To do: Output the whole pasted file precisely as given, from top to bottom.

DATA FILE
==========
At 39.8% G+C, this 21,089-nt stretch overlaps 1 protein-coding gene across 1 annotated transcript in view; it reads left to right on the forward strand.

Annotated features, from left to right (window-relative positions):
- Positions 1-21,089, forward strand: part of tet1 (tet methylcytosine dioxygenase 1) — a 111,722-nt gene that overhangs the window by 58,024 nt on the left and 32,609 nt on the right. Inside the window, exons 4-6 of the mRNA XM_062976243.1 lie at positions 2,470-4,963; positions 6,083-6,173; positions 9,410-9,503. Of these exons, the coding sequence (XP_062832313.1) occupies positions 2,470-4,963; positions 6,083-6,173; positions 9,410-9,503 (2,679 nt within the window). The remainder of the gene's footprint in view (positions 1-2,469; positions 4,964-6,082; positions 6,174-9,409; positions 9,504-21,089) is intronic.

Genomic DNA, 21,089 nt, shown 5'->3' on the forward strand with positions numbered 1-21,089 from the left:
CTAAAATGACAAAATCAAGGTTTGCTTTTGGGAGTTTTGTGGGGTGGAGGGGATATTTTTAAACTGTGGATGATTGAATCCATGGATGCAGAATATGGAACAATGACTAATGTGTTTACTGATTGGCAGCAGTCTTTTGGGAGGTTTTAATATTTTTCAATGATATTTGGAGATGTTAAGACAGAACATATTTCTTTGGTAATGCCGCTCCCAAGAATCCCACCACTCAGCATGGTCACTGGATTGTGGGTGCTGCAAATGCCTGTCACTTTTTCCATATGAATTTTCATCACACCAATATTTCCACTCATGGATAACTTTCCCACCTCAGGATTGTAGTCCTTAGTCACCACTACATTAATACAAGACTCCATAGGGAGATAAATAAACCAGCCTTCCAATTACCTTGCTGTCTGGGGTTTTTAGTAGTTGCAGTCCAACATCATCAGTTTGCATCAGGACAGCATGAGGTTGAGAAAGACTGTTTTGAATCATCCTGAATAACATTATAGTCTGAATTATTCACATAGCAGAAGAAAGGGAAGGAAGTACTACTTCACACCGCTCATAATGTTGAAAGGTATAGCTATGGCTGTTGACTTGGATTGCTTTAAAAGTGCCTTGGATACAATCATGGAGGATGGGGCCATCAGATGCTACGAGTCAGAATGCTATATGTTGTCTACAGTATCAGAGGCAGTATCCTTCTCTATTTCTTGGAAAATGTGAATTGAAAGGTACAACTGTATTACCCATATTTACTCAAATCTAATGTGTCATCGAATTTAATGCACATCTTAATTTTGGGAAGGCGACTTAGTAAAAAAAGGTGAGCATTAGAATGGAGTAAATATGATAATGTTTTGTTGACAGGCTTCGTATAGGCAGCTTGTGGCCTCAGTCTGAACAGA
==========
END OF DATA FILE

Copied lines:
At 39.8% G+C, this 21,089-nt stretch overlaps 1 protein-coding gene across 1 annotated transcript in view; it reads left to right on the forward strand.

Annotated features, from left to right (window-relative positions):
- Positions 1-21,089, forward strand: part of tet1 (tet methylcytosine dioxygenase 1) — a 111,722-nt gene that overhangs the window by 58,024 nt on the left and 32,609 nt on the right. Inside the window, exons 4-6 of the mRNA XM_062976243.1 lie at positions 2,470-4,963; positions 6,083-6,173; positions 9,410-9,503. Of these exons, the coding sequence (XP_062832313.1) occupies positions 2,470-4,963; positions 6,083-6,173; positions 9,410-9,503 (2,679 nt within the window). The remainder of the gene's footprint in view (positions 1-2,469; positions 4,964-6,082; positions 6,174-9,409; positions 9,504-21,089) is intronic.

Genomic DNA, 21,089 nt, shown 5'->3' on the forward strand with positions numbered 1-21,089 from the left:
CTAAAATGACAAAATCAAGGTTTGCTTTTGGGAGTTTTGTGGGGTGGAGGGGATATTTTTAAACTGTGGATGATTGAATCCATGGATGCAGAATATGGAACAATGACTAATGTGTTTACTGATTGGCAGCAGTCTTTTGGGAGGTTTTAATATTTTTCAATGATATTTGGAGATGTTAAGACAGAACATATTTCTTTGGTAATGCCGCTCCCAAGAATCCCACCACTCAGCATGGTCACTGGATTGTGGGTGCTGCAAATGCCTGTCACTTTTTCCATATGAATTTTCATCACACCAATATTTCCACTCATGGATAACTTTCCCACCTCAGGATTGTAGTCCTTAGTCACCACTACATTAATACAAGACTCCATAGGGAGATAAATAAACCAGCCTTCCAATTACCTTGCTGTCTGGGGTTTTTAGTAGTTGCAGTCCAACATCATCAGTTTGCATCAGGACAGCATGAGGTTGAGAAAGACTGTTTTGAATCATCCTGAATAACATTATAGTCTGAATTATTCACATAGCAGAAGAAAGGGAAGGAAGTACTACTTCACACCGCTCATAATGTTGAAAGGTATAGCTATGGCTGTTGACTTGGATTGCTTTAAAAGTGCCTTGGATACAATCATGGAGGATGGGGCCATCAGATGCTACGAGTCAGAATGCTATATGTTGTCTACAGTATCAGAGGCAGTATCCTTCTCTATTTCTTGGAAAATGTGAATTGAAAGGTACAACTGTATTACCCATATTTACTCAAATCTAATGTGTCATCGAATTTAATGCACATCTTAATTTTGGGAAGGCGACTTAGTAAAAAAAGGTGAGCATTAGAATGGAGTAAATATGATAATGTTTTGTTGACAGGCTTCGTATAGGCAGCTTGTGGCCTCAGTCTGAACAGA